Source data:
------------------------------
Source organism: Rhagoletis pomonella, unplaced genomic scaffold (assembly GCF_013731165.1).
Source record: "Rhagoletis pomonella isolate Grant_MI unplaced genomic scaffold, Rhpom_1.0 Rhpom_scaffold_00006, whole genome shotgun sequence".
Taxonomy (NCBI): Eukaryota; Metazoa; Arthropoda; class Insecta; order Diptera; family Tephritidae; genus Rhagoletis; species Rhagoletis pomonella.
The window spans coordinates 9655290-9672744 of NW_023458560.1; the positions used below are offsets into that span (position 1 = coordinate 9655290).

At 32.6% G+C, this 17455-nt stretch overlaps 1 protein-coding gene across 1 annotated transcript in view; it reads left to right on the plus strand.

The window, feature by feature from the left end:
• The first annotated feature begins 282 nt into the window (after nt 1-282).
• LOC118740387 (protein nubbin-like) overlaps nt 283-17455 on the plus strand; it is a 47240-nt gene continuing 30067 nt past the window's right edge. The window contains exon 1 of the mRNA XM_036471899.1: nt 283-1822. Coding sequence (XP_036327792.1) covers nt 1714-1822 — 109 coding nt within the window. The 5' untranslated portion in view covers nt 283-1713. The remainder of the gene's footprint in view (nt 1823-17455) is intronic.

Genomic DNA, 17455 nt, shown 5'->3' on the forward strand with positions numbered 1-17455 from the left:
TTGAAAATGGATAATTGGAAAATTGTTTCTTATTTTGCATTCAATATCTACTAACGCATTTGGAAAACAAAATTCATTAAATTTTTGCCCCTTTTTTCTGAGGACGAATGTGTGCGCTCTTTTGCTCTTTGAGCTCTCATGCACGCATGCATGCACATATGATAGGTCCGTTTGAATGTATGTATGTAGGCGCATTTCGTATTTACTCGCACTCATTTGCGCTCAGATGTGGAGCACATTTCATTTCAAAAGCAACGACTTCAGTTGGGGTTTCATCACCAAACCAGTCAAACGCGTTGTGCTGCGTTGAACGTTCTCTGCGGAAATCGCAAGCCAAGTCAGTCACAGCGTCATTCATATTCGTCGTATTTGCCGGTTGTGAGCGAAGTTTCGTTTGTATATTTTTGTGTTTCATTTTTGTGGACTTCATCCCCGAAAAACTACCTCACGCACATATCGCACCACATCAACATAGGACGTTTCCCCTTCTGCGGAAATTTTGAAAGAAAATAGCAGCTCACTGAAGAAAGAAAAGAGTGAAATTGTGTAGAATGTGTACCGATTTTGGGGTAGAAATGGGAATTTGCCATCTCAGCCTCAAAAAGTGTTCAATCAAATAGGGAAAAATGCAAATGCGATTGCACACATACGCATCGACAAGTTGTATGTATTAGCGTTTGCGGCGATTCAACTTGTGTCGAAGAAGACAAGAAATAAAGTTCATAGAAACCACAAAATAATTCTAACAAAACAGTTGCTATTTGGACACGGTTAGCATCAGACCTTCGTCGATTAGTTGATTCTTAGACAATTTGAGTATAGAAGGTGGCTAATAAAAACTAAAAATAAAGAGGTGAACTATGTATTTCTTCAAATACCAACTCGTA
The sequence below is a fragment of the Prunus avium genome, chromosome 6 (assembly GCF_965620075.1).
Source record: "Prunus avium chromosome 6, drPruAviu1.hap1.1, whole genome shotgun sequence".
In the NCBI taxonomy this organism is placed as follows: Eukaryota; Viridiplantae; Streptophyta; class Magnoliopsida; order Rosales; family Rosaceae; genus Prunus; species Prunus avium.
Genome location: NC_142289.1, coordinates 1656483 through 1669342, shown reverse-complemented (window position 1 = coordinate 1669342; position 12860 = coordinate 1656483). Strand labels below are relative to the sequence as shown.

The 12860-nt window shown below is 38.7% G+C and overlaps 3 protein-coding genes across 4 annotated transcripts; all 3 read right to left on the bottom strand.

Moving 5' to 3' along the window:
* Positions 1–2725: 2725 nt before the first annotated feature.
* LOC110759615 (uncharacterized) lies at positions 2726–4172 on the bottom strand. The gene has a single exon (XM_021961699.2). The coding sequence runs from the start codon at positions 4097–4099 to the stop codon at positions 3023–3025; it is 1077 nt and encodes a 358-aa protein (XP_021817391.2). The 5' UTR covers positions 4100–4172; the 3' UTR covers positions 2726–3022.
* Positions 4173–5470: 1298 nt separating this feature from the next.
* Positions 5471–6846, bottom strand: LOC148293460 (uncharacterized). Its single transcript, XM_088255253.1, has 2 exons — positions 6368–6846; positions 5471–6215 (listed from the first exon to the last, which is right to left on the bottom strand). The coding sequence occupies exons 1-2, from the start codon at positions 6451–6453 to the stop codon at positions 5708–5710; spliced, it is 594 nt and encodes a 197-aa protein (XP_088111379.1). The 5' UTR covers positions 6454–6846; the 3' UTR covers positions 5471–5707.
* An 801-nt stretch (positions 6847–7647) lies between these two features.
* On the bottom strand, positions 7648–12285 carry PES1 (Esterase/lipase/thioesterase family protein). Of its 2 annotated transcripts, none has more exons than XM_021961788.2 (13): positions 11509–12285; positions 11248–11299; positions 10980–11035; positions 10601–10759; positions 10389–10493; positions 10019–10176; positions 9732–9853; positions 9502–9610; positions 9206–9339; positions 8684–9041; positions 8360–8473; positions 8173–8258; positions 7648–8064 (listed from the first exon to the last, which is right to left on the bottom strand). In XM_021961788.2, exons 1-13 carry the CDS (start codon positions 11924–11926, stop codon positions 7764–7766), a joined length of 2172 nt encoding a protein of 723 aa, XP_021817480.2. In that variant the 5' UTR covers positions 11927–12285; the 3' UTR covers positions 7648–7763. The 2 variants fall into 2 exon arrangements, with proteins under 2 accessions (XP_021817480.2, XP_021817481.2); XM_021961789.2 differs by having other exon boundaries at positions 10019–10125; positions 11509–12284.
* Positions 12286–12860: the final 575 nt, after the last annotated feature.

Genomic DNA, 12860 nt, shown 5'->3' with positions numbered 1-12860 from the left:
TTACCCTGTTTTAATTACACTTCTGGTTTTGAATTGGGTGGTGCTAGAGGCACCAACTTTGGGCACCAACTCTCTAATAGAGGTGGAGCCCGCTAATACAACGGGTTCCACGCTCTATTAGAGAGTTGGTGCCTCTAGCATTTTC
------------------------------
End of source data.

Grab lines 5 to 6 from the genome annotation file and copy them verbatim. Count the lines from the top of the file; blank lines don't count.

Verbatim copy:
At 32.6% G+C, this 17455-nt stretch overlaps 1 protein-coding gene across 1 annotated transcript in view; it reads left to right on the plus strand.

The window, feature by feature from the left end: